The most glaring and amendable factor is the inequality of healthcare insurance. In the 1970s, China’s Rural Cooperative Medical System (RCMS) ensured that healthcare coverage was essentially universal (6). But since the 1980s, the RCMS has crumbled under the weight of unsupportable increases in medical care and drug costs. China’s increasing social divide had created an economy in which the large majority of people had little to no access to medicine (7). Now, the cost of hospitalization is approximately equal to a year’s salary for rural farmers, and in 2001, 21.6% of the rural poor fell into poverty because of healthcare related expenses (3).
This has been due to several health policy changes. First, the federal government decentralized health services to the provincial government and withdrew much financial support (8). Under this system, better-off provinces could still fare well, but poorer provinces (which tend to be in Western China) were left scrambling for ways to cover their costs. Hospitals, feeling the effects of the trickling hose of income, began to sell more drugs to make money, marking them up by up to 200% of their original price with little regulation by the central government (3). Hospital-based doctors also felt the pressure to order sometimes-unnecessary treatments and ineffective drugs increase their profit margins (3). As a result of two decades of privatization of services and neglect from the central government, the WHO in 2000 ranked the Chinese health system as #188 out of 192 member states in terms of fairness in access to care (3).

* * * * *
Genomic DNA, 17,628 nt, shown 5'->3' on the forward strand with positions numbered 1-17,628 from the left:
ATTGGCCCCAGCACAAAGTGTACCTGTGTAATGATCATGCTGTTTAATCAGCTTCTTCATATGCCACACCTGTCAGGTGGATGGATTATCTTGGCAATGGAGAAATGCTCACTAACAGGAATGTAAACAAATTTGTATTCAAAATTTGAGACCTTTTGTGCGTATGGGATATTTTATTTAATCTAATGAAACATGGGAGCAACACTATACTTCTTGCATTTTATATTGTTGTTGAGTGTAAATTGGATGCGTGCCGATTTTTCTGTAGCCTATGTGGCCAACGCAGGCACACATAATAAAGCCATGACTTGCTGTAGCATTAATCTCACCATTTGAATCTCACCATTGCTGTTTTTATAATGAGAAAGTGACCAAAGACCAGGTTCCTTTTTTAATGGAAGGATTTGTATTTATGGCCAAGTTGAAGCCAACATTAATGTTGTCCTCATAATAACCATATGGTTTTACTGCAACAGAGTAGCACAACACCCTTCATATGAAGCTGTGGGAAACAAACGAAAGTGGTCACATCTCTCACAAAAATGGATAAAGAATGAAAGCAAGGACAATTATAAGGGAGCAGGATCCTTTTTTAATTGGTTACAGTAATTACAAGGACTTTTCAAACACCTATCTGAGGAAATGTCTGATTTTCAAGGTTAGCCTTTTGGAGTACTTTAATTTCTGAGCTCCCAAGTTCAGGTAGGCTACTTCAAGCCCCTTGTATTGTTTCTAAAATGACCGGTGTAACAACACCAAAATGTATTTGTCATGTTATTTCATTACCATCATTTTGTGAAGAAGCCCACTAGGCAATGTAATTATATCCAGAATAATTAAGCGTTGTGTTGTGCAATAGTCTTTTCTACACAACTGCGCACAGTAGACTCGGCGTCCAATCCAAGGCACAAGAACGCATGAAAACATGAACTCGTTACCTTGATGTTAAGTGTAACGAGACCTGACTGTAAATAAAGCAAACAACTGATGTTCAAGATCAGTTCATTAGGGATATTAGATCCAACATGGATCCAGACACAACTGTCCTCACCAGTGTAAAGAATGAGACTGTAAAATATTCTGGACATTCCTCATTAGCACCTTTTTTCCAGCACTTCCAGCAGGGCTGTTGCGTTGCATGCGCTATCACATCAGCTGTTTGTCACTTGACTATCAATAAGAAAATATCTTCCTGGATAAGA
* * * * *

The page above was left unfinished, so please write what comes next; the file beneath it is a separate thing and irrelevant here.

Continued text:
Change is in the air
The New Cooperative Medical System was established in 2003 as a response to the deluge of media attention and international pressure for change (9). The government-subsidized insurance plan provides a fund pool for subscribers. Although participation is voluntary, the response has been overwhelmingly positive, with subscription rates going above 80% in most rural counties (9). Also, as of 2007, coverage extended to some 78% of rural counties, with projected “full” coverage expected by the end of 2008 (9). As a result of this plan, rural people across China will be able to be reimbursed for treatment, lessening the financial burden of medical care.